MARYLAND HISTORICAL SOCIETY

 201 West Monument Street • Baltimore, Maryland 21201 •

 410-685-3750 • www.mdhs.org

 The Maryland Historical Society collects, preserves, and interprets the objects and artifacts that reflect the state’s history. The collections contain the papers of many notable Maryland women. Also available are traveling resource kits and historical interpreters who present programs on Maryland women. County and city historical societies provide information about Maryland women’s contributions in specific regions.

THE BALTIMORE CITY HISTORICAL SOCIETY

https://www.baltimorecityhistoricalsociety.org/

STRONG WOMEN IN HISTORY

http://strongwomeninhistory.com/

 MARYLAND STATE ARCHIVES

 350 Rowe Boulevard • Annapolis, Maryland 21401 •

 800-235-4045 • www.mdsa.net

The Archives is the official historical agency for the state. An on-line catalogue of holdings is available on the website. The Research On-line Division has such topics as “A Celebration of the Diversity of Women,” and “The Maryland Women’s Hall of Fame On-Line.”

Recent News

In Search of Rosie the Riveters

The Glenn L. Martin Maryland Aviation Museum located at Martin State Airport in Middle River is in search of women who worked in war industries during World War II for participating in its National...

Path To Excellence

MWHC Executive Director, Diana M. Bailey graces the cover of the Daily Record's "Path to Excellence" magazine.To read about Diana's unwavering leadership and the entire Path to Excellence

WOMEN IN THE ARTS STUDENT ACTIVITIES: IMAGES AND EXPRESSIONS
PLEASE CLICK HERE FOR SUGGESTED ACTIVITIES

******************************************

Below is a list of national resources and resources from the State of Maryland of interest to women and girls. 

Please CLICK HERE for Heritage Trail poster

How Women Won the Vote Gazette with many interesting articles.
Courtesy of the National Women’s History Project.
Gazette_How-Women-Won-Vote- 

How Women Won the Vote and Planning for 2020.
Courtesy of the National Women’s History Project.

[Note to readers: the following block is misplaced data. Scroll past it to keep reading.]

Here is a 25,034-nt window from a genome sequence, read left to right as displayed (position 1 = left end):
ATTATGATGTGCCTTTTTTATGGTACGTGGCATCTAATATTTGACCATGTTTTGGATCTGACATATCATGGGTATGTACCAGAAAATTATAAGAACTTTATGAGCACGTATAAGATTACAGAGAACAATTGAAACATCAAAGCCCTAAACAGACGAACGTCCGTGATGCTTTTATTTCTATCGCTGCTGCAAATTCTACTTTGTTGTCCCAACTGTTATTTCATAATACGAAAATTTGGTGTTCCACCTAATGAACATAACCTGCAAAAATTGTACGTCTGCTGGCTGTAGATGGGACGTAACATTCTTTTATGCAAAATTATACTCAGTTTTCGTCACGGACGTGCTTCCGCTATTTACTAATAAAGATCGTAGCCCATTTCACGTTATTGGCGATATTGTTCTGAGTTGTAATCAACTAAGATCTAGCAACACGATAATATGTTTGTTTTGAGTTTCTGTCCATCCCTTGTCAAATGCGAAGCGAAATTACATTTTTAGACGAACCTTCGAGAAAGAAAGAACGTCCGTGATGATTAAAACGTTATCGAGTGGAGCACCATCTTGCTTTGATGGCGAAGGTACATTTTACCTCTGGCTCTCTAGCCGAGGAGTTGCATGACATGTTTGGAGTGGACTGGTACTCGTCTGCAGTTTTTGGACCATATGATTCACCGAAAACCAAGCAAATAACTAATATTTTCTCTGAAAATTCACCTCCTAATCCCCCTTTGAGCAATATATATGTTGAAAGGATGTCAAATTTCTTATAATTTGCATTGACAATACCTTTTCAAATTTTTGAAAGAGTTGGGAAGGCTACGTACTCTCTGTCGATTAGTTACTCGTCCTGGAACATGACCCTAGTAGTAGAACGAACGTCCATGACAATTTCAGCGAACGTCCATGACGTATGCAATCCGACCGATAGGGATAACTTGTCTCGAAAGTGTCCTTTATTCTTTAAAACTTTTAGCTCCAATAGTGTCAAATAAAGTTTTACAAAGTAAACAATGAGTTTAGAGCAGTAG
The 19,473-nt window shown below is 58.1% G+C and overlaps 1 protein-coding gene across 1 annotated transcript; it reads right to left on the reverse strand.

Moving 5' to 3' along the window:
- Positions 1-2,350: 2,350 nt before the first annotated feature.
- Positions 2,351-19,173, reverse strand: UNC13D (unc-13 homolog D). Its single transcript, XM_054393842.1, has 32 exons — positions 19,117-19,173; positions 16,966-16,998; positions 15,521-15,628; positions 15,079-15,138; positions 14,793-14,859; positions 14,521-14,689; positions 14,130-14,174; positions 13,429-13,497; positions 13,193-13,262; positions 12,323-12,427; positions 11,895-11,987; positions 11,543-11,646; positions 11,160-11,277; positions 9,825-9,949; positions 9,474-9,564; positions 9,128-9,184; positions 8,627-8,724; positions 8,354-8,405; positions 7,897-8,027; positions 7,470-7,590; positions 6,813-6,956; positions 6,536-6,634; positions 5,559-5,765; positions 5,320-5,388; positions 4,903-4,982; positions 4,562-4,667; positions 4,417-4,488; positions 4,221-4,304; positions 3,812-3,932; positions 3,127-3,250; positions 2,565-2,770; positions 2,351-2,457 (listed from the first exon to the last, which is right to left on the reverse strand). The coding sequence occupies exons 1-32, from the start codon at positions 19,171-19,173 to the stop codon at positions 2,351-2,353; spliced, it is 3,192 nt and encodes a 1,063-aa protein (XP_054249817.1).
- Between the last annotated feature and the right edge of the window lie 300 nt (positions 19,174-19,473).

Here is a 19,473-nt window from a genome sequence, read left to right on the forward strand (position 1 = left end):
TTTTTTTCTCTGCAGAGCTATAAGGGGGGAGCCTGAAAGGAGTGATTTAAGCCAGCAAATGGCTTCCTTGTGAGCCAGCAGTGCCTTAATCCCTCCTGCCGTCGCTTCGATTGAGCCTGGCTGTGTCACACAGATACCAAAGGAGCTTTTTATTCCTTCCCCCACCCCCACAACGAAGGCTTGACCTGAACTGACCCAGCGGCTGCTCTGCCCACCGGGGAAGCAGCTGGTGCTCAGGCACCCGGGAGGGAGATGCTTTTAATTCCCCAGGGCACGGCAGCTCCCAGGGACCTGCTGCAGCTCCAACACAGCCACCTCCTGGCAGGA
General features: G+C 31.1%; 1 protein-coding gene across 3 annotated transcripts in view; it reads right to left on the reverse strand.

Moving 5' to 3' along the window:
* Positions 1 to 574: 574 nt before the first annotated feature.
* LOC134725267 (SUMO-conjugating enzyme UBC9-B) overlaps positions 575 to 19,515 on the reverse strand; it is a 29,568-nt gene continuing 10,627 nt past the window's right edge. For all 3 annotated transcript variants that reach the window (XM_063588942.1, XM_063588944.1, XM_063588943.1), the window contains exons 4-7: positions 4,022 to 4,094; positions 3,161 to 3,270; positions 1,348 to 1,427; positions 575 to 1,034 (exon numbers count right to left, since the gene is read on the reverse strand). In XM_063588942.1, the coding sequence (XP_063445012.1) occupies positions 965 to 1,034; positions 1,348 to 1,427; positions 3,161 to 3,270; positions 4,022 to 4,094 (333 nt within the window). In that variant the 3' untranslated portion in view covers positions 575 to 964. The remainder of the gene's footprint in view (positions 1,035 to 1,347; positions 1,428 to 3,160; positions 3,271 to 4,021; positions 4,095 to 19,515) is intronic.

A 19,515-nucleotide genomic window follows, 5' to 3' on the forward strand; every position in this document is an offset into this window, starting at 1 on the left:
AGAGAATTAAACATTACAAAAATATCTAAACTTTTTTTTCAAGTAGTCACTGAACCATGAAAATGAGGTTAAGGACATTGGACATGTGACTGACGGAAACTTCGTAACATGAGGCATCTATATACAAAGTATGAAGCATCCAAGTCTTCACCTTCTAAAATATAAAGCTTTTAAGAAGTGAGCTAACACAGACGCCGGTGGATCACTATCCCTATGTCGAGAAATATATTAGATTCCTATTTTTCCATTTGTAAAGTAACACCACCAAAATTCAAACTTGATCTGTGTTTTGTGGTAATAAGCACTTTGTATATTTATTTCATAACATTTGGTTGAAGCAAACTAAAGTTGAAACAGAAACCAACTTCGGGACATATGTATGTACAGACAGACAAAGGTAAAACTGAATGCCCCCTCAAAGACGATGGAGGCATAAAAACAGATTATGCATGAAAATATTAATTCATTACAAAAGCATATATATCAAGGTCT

How Women Won the Vote Volume 2 2018

NHA / NHA Foundation

The National Humanities Alliance (NHA) is a nationwide coalition of organizations advocating for the humanities on campuses, in communities, and on Capitol Hill. Founded in 1981, NHA is supported by over 200 member organizations, including: colleges, universities, libraries, museums, cultural organizations, state humanities councils, and scholarly, professional, and higher education associations. It is the only organization that brings together the US humanities community as a whole.

The National Humanities Alliance Foundation (NHA Foundation) is the 501(c)(3) supporting foundation of the National Humanities Alliance. The NHA Foundation advances the humanities by conducting and supporting research on the humanities and communicating the value of the humanities to a range of audiences including elected officials and the general public.

For more information about this project contact Daniel Fisher at dfisher@nhalliance.org.-  and please visit:
https://humanitiesforall.org/projects/clio

Directory

MARYLAND COMMISSION FOR WOMEN
51 Monroe Street #1034
Rockville, MD 20850
301-610-4523
www.marylandwomen.org
 The Maryland Commission for Women collaborates with the Maryland State Department of Education in coordinating the Maryland Women’s History Project and with the Women Legislators of Maryland in coordinating the Maryland Women’s Hall of Fame. The Commission also honors young female leaders in a Women of Tomorrow project, and is a partner in the Maryland Women’s Heritage Center. Its goals are to promote the social, political, and economic equality for Maryland women.

 LOCAL COMMISSIONS FOR WOMEN IN MARYLAND:

Allegany County Commission for Women
 30 Washington Street · Cumberland, Maryland 21502 · 301-689-6515
 Dawne Lindsey, Chair

Anne Arundel County Commission for Women   
 
 P.O. Box 59
 Gambrills, MD 21054
 
410-874-7612
 Chair: Jessica O’Kane
http://www.aacounty.org/boards-and-commissions/commission-for-women  

Baltimore City Commission for Women 
 
City Hall · 100 N. Holliday Street · Suite 124
 Baltimore, Maryland 21202· 410-396-7541
bccfw@hotmail.com                                         

 Baltimore County Commission for Women